The law protects you, but still beware when you buy online

The law protects you, but still beware when you buy online

As the volume of shopping we all do in bricks-and-mortar premises diminishes, replaced by the surge in online buying, many people leave themselves open to problems unique to internet activity — such as cybercrime, breaches of data privacy, and identity theft.
Addressing such issues has become a priority for governments worldwide, and Saudi Arabia is no exception. The Saudi government has started to introduce and implement new laws and procedures to combat these crimes.
For legal purposes, these transactions are defined as any exchange, correspondence, contract, or any other action concluded or executed in whole or in part by electronic means.
Saudi Arabia’s updated e-transactions law stipulates that online transactions are permitted only if an online trader is operating in accordance with the law.
Under the new laws, an online contract is considered legally valid so long as the parties to the contract are registered with the relevant official portal. In addition, an online commercial registration is considered valid for online dealing, so the rules apply to any commercial trading done via the internet.
Furthermore, an online trader’s electronic signature or online dealings are valid, even if their online commercial registration is not complete. In addition, all online commercial registrations, electronic signatures and online dealings are permitted, so long as the commercial trader has made the appropriate changes to the commercial registration. How the online commercial registration was created, how the online transaction was conducted and how the commercial entity has been identified are all taken into consideration when determining the legitimacy of an online transaction.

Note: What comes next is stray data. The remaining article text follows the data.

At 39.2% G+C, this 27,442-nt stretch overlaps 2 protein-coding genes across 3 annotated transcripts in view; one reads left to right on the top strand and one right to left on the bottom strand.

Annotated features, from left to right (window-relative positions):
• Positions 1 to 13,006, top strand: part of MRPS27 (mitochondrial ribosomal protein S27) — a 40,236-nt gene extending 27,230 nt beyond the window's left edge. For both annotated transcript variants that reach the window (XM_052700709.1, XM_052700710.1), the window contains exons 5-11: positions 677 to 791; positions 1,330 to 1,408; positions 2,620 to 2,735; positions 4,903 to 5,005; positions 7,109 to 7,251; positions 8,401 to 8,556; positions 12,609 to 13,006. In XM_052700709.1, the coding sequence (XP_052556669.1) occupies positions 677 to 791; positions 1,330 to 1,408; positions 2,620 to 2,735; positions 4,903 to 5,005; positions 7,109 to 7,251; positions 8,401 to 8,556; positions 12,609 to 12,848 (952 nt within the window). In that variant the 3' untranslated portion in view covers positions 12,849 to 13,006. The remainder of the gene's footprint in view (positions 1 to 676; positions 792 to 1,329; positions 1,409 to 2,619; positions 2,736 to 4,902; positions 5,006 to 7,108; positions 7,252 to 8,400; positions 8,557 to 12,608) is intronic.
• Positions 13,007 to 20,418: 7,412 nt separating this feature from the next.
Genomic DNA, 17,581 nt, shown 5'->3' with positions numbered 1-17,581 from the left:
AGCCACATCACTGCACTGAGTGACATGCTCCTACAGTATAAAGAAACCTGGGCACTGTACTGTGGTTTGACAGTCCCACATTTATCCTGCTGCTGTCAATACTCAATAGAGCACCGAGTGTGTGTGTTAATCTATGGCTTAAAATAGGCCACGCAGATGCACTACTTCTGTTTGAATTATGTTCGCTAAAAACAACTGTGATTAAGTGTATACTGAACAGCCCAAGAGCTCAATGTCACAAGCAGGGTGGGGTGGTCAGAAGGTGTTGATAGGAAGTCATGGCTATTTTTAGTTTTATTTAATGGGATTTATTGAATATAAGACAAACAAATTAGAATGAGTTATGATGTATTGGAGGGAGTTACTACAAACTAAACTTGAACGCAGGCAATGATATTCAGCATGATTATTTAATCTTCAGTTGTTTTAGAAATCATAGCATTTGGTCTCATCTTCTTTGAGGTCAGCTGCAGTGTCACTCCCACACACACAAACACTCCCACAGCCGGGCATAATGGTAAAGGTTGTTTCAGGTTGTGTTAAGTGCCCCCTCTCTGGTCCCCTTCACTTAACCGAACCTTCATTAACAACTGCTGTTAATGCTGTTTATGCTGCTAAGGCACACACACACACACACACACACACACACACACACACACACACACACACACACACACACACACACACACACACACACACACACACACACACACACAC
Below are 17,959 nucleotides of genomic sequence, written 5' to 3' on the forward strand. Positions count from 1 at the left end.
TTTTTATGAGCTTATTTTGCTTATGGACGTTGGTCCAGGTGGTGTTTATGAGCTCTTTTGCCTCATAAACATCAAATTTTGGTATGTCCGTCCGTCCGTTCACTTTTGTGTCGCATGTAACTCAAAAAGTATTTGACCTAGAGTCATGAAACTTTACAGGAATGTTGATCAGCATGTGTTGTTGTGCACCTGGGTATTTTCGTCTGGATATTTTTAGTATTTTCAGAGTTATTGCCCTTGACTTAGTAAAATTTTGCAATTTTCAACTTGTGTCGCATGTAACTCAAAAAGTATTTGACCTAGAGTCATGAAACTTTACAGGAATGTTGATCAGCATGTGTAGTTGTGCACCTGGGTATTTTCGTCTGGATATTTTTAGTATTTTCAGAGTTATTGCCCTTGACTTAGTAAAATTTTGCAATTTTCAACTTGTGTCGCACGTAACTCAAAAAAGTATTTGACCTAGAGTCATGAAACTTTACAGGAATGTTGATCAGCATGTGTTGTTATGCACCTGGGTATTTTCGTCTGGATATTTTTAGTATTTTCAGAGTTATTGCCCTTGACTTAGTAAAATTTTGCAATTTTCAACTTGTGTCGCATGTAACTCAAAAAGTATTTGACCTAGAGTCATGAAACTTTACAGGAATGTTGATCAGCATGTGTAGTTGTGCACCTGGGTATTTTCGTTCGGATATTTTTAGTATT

There are exceptions to the provisions of the e-transactions regulations. They include transactions related to personal status, and legal instruments relating to dispositions received on property. The regulations apply in these two cases only after approval has been obtained from the relevant authority for such transactions to be conducted electronically, in accordance with controls established by that authority in agreement with the Ministry of Communications and Information Technology.
The penalty for violating the law on e-transactions is a fine of up to SR5 million ($1.33 million), imprisonment for up to five years, or both.
These laws and more are the buildings blocks of a war against cybercrime. They are there to protect us as consumers, and give us the confidence to conduct our online transactions under the rule of law. Nevertheless, we all have a responsibility to engage in online activities with a high degree of vigilance and caution, never supplying our personal or financial details to entities that we cannot identify.
It is important that people know not only their rights, but also what those rights prohibit unscrupulous and dishonest online traders from doing.

Dimah Talal Alsharif is a Saudi legal consultant, head of the health law department at the law firm of Majed Garoub and a member of the International Association of Lawyers. Twitter: @dimah_alsharif

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